Model of Light as Images
Bob Miller, an
artist who worked at the Exploratorium and created many of our
exhibits on light and perception, has developed an elegant way
of looking at light and images. Most of his ideas and explanations
are well described on the Image
Walk web site.
most of his ideas working with the sun as his "light source." Here
we describe an indoor demonstration using an incandescent bulb
as a light source. We recommend that you do this demonstration
only after people have had a chance to extensively experience and
experiment with pinhole images.
- clear light
bulbs with a C-shaped filament
- clamp light
with reflector or a small Square Light Source on its side
- aluminum foil-enough
to cover the reflector or box opening
- screen or
piece of white paper at least 36" x 36"
To Do and
Start with a
clear glass light bulb in a clamp light. The bulb should have a
clearly distinguishable C-shape filament. Clamp the lamp to the
back of a chair, turn off the room lights and shine the light onto
a white screen 8 to 12 feet away.
Ask your teachers
to look at the screen. What do they see? At first glance it may
seem like plain, uninteresting, white light. But Bob Miller sees
it as something very different.
Suggest to the
teachers that perhaps the light is too bright. Cover the light
reflector opening with aluminum foil. Then use a pin to poke a
little hole in the center of the foil. A large, C-shape spot of
light will appear on the screen. Even though your teachers have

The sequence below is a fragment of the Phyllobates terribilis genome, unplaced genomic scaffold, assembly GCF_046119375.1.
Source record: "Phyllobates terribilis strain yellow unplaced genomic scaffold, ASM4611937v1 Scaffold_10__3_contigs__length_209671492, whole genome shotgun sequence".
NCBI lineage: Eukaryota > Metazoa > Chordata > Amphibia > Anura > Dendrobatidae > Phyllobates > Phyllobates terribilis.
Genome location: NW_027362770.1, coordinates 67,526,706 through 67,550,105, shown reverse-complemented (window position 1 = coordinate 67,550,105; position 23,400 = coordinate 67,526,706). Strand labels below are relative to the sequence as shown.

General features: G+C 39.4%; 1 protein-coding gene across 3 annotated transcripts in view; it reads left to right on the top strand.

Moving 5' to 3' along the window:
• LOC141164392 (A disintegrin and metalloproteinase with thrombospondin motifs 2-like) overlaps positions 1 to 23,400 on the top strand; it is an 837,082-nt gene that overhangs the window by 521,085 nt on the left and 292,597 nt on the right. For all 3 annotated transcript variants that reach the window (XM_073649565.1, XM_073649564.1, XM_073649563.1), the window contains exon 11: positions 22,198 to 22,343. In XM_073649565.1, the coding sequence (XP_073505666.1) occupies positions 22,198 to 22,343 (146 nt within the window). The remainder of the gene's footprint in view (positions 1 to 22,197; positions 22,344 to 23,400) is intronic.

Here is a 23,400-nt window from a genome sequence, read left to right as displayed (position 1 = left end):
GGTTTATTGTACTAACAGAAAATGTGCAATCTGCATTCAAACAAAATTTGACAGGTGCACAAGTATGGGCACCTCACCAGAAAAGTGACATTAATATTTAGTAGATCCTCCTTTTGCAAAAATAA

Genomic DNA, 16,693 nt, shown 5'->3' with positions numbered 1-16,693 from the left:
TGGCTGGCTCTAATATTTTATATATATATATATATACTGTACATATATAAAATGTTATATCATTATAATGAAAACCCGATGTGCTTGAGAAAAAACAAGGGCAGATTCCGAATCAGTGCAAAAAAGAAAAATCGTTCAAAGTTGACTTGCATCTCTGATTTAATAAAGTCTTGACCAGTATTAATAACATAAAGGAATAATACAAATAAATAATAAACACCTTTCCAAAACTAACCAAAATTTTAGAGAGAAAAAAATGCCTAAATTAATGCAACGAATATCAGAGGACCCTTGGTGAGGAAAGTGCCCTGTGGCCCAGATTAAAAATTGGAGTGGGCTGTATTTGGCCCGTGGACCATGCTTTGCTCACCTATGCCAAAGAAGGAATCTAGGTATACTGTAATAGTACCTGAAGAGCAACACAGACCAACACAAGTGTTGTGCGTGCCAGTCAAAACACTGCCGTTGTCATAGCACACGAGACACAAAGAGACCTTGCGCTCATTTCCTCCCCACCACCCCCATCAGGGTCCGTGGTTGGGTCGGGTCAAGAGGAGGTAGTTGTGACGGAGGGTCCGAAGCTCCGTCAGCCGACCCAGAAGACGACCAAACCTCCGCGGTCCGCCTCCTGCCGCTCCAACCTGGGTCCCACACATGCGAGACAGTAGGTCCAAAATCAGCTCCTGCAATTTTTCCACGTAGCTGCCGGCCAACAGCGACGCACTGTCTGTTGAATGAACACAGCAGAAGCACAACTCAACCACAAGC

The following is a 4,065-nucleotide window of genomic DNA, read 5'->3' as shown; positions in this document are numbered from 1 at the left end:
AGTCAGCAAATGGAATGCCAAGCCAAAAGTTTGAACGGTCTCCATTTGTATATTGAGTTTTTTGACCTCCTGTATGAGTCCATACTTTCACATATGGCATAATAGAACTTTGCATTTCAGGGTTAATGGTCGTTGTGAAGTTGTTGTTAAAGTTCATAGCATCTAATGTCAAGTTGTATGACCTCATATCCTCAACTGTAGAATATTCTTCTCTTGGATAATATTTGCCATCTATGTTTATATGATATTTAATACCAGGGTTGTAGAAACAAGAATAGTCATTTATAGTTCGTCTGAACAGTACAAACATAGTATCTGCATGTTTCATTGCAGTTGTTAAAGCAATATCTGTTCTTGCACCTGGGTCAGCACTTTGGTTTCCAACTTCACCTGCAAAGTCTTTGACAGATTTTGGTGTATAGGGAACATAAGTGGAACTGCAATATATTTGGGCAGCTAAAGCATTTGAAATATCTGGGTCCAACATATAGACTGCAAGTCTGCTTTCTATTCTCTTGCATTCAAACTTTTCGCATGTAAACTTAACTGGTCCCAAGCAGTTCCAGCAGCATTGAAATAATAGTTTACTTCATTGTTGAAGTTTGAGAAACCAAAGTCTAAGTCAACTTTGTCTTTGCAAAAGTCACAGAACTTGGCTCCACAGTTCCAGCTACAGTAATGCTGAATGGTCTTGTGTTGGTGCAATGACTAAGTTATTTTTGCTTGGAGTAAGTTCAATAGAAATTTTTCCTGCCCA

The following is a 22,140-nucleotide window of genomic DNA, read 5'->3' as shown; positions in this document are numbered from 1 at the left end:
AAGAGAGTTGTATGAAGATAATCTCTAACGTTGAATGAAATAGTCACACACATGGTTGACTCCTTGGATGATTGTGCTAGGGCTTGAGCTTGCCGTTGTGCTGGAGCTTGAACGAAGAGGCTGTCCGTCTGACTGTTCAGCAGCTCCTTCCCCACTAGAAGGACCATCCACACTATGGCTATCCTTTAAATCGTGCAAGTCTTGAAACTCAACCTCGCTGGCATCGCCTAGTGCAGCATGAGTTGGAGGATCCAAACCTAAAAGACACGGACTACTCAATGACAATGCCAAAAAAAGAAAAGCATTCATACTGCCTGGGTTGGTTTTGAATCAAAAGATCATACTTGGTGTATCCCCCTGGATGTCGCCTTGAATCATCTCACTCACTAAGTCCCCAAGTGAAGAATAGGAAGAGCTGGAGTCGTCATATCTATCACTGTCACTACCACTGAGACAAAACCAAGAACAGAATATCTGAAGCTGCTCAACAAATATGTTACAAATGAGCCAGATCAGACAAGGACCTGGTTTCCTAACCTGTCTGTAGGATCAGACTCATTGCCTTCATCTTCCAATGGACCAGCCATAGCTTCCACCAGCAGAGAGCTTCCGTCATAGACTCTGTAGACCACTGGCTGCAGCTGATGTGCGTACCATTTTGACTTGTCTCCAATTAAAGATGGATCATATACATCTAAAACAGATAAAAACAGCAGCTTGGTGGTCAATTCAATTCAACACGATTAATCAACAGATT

experimented with pinhole images, many may be surprised at what
they see. Usually someone will realize that they are seeing an
image of the filament.
When the group
is in agreement that what they are looking at is an image of the
filament, poke a second hole to get another image on the screen,
then slowly poke more and more holes. Soon some of the images will
begin to overlap. Where the images overlap, you will notice that
the light is brighter. That's because the light from two images
are adding together. Allow the teachers to observe and remark on
that phenomenon. That's because the light from two images are adding
together. Allow the teachers to observe and remark on that phenomenon.
Continue to poke
holes. As the design forming on the screen gets messier and messier,
you'll get multiple overlaps. In some areas it will become impossible
to distinguish individual images as the multiple overlapping images
there is more light than darkness on the screen, use the pin to
just rip away the remaining foil. On the screen you will again
see an expanse of diffuse white light. But you won't think of it
as just plain white light anymore. What you have is a confusion
of filament images.
is not plain light, it is information in the form of images. We
normally can't see those images because there is too much information,
too many images tangled and overlapping, creating a grand confusion.
What the pinhole does for us is isolate a single image by blocking
out other images.
This model of
light being composed of a multitude of images is a powerful means
of thinking about the world.
we can be apply this model to outdoor sunlight. When we go outdoors
on a sunny day we see bright, uniform sunlight on the ground. But
under a tree, we may see round patches of light. The tree leaves
block out most of the sun images. But the spaces between the leaves
can isolate single images of the sun and allow them to pass through,
creating a sun image on the ground. We can then understand that
the diffuse sunlight which we initially saw is actually made up
of many overlapping sun images.